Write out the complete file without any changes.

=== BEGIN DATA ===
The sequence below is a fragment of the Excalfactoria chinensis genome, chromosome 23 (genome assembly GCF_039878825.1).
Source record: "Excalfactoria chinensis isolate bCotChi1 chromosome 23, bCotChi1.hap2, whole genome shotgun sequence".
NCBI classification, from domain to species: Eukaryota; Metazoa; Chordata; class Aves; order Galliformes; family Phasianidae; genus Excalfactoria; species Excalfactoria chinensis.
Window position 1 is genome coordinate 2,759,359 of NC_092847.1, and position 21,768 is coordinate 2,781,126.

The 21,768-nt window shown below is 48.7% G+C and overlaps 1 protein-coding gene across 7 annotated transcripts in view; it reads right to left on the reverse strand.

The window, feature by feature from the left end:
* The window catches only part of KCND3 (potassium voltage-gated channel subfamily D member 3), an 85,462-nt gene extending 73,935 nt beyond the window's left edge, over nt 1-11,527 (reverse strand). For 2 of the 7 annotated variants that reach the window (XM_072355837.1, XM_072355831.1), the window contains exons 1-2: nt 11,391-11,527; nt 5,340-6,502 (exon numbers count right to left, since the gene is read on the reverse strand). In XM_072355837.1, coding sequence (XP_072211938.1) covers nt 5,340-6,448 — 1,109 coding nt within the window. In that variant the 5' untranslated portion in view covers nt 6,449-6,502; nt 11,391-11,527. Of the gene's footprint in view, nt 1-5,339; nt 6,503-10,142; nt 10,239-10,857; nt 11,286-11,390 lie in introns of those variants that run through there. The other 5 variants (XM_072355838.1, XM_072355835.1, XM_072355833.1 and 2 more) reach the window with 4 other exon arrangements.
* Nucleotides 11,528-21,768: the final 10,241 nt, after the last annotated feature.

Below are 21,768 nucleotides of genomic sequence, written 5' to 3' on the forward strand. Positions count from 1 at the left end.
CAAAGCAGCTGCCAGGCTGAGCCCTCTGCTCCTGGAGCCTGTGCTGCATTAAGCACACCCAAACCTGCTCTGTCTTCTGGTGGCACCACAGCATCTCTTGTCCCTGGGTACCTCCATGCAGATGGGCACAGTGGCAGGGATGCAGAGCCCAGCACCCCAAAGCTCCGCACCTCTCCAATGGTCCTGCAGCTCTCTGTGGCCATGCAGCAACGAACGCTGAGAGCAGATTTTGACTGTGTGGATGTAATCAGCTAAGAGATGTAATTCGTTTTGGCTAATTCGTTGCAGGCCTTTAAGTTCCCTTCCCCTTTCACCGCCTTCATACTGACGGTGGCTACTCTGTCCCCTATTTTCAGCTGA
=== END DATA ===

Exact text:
The sequence below is a fragment of the Excalfactoria chinensis genome, chromosome 23 (genome assembly GCF_039878825.1).
Source record: "Excalfactoria chinensis isolate bCotChi1 chromosome 23, bCotChi1.hap2, whole genome shotgun sequence".
NCBI classification, from domain to species: Eukaryota; Metazoa; Chordata; class Aves; order Galliformes; family Phasianidae; genus Excalfactoria; species Excalfactoria chinensis.
Window position 1 is genome coordinate 2,759,359 of NC_092847.1, and position 21,768 is coordinate 2,781,126.

The 21,768-nt window shown below is 48.7% G+C and overlaps 1 protein-coding gene across 7 annotated transcripts in view; it reads right to left on the reverse strand.

The window, feature by feature from the left end:
* The window catches only part of KCND3 (potassium voltage-gated channel subfamily D member 3), an 85,462-nt gene extending 73,935 nt beyond the window's left edge, over nt 1-11,527 (reverse strand). For 2 of the 7 annotated variants that reach the window (XM_072355837.1, XM_072355831.1), the window contains exons 1-2: nt 11,391-11,527; nt 5,340-6,502 (exon numbers count right to left, since the gene is read on the reverse strand). In XM_072355837.1, coding sequence (XP_072211938.1) covers nt 5,340-6,448 — 1,109 coding nt within the window. In that variant the 5' untranslated portion in view covers nt 6,449-6,502; nt 11,391-11,527. Of the gene's footprint in view, nt 1-5,339; nt 6,503-10,142; nt 10,239-10,857; nt 11,286-11,390 lie in introns of those variants that run through there. The other 5 variants (XM_072355838.1, XM_072355835.1, XM_072355833.1 and 2 more) reach the window with 4 other exon arrangements.
* Nucleotides 11,528-21,768: the final 10,241 nt, after the last annotated feature.

Below are 21,768 nucleotides of genomic sequence, written 5' to 3' on the forward strand. Positions count from 1 at the left end.
CAAAGCAGCTGCCAGGCTGAGCCCTCTGCTCCTGGAGCCTGTGCTGCATTAAGCACACCCAAACCTGCTCTGTCTTCTGGTGGCACCACAGCATCTCTTGTCCCTGGGTACCTCCATGCAGATGGGCACAGTGGCAGGGATGCAGAGCCCAGCACCCCAAAGCTCCGCACCTCTCCAATGGTCCTGCAGCTCTCTGTGGCCATGCAGCAACGAACGCTGAGAGCAGATTTTGACTGTGTGGATGTAATCAGCTAAGAGATGTAATTCGTTTTGGCTAATTCGTTGCAGGCCTTTAAGTTCCCTTCCCCTTTCACCGCCTTCATACTGACGGTGGCTACTCTGTCCCCTATTTTCAGCTGA